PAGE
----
Our relationship is still going strong even though I’m a little worried about this ‘SkyNet’ character. Oh well, what’s the worst that could happen?

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Sci-Fi on the Web

A robot named Sophia has attained citizenship as a human in Saudi Arabia. Her name is Sophia and she promises not to destroy us all. Maybe. Read about her here.

While turmoil goes on land-side the most advanced Stealth Submarine has just been launched. Say hi to Captain Nemo for me.

The (possibly) first interstellar comet may be zipping around our solar system. If it passes close you might want to keep an eye on your car or your graveyards. Just in case.

Like Sci-Fi? Of course you do or you wouldn’t be here. Time made a list of the worst-named Science Fiction movies. What’s sad is that I’ve seen most of them on Mystery Science Theatre 3000.

We’ve got robots, stealth submarines and interstellar comets. And supersonic cars. Have we stumbled into the plot of a Men in Black movie?

Aliens: Zone of Silence – Interview with Dir. Andy Fowler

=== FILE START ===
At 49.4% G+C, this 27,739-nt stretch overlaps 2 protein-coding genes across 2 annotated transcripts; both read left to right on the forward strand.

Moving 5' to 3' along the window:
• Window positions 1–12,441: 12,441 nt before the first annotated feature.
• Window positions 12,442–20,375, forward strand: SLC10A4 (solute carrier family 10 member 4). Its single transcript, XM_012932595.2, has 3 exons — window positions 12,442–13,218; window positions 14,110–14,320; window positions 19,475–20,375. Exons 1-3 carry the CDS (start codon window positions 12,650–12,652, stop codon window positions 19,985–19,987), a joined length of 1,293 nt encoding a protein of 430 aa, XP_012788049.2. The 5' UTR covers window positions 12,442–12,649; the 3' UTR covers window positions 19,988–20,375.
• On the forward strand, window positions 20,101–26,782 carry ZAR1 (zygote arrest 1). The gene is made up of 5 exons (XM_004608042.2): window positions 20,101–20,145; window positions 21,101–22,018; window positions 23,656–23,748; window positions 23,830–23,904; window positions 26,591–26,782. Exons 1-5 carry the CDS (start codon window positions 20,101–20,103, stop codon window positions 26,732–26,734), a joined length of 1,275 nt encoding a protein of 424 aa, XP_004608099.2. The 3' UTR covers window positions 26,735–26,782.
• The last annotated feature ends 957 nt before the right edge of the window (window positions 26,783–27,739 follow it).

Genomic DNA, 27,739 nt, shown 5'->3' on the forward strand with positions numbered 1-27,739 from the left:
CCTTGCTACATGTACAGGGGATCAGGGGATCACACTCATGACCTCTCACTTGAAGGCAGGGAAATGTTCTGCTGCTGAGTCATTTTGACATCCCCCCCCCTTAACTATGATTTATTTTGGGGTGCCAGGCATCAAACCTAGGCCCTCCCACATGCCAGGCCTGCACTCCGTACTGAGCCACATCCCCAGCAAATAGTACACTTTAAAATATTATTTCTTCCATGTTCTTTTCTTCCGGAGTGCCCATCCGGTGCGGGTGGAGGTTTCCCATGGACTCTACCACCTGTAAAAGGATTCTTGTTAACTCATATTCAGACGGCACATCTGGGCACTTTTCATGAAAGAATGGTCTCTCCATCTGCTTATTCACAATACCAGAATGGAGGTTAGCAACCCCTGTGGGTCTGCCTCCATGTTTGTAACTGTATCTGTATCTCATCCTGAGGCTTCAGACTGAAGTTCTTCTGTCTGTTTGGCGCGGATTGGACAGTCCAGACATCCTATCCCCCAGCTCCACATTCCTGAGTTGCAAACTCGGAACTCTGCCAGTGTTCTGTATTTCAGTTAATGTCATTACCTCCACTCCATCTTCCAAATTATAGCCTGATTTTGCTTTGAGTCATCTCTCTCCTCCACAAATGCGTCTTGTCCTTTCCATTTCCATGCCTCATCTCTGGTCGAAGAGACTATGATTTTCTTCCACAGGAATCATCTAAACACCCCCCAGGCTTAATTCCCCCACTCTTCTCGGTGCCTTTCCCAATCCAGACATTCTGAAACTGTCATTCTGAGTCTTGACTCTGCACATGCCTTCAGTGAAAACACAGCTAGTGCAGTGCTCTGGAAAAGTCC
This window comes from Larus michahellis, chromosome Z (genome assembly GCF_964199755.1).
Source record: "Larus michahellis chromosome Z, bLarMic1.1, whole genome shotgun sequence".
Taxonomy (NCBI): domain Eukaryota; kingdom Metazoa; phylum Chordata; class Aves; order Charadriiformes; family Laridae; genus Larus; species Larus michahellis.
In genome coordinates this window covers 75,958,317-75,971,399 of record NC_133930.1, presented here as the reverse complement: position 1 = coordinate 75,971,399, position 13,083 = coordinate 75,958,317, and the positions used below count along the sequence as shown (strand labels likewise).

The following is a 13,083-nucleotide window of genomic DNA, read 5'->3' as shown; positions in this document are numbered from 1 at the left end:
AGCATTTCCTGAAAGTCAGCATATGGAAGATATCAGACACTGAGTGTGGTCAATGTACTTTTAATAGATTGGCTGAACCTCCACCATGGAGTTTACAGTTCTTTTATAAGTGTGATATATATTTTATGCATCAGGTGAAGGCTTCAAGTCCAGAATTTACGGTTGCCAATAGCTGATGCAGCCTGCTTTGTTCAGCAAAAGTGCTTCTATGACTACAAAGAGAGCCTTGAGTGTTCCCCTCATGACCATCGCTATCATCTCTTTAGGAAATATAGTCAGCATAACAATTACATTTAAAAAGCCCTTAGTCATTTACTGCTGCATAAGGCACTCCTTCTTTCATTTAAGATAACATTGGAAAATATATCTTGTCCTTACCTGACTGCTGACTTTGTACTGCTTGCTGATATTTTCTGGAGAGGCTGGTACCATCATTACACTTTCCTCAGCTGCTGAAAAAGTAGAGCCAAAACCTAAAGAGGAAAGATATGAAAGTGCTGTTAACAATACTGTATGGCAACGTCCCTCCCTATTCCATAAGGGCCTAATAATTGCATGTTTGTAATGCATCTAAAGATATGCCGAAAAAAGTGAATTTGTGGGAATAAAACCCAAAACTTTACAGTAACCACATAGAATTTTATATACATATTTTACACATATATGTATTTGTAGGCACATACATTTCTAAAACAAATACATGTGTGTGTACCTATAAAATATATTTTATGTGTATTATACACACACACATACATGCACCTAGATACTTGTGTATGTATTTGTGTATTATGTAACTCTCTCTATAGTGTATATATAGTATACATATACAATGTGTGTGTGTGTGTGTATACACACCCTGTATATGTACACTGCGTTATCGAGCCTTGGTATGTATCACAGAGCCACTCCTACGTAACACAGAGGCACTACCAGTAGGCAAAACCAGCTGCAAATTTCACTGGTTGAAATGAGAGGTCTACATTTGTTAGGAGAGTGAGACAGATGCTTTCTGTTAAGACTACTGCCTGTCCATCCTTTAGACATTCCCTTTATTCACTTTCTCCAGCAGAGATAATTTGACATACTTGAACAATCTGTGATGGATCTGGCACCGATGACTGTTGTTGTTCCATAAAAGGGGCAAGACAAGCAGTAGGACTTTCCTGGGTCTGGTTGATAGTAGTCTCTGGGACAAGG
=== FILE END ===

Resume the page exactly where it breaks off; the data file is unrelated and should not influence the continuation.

Banner for Interview with Andy Fowler

Aliens: Zone of Silence

Starring Sarah Hester (Unfabulous), Peter Gesswein (A Plea for Tenderness), Jed Maheu (The Rambler),  and Vince Tula (Four Cities), Aliens: Zone of Silence follows a young woman who goes on a daring search for answers after her brother vanishes from the Mexican desert. But when she discovers an extraterrestrial presence, she must risk her life to expose the desert’s otherworldly secret.

Written by: Fidel Arizmendi, Andy Fowler
Directed by: Andy Fowler

Aliens: Zone of Silence is out today, October 24th, on VOD.

Find out more on:



Talking with Writer & Director Andy Fowler

Sci-Fi & Scary: You’ve got a solid background of visual effects – 300, Tron, San Andreas just to name a few- and now you’re the Director of Visual Effects at Netflix. What ultimately persuaded you to step outside the visual effects field and write and direct your own movie?

Andy Fowler: I’ve been into making films since my teens and won a couple of awards back in the UK for some shorts which fueled my interest and passion. However, soon after I found myself carried along by the creativity of commercial and graphic design production in London and cut my teeth there for a bunch of years during its digital genesis in the 80s before settling into VFX. First film was Lost in Space back in 1996 and I never got off the train. Visual Effects really helped contain my creative demons and it still does! However, when I left Disney Feature Production around 2011 I got the itch to make something of my own again.

Sci-Fi & Scary: What was it like making the switch to the writing / directing chair role? Was anything harder or easier than you thought it would be?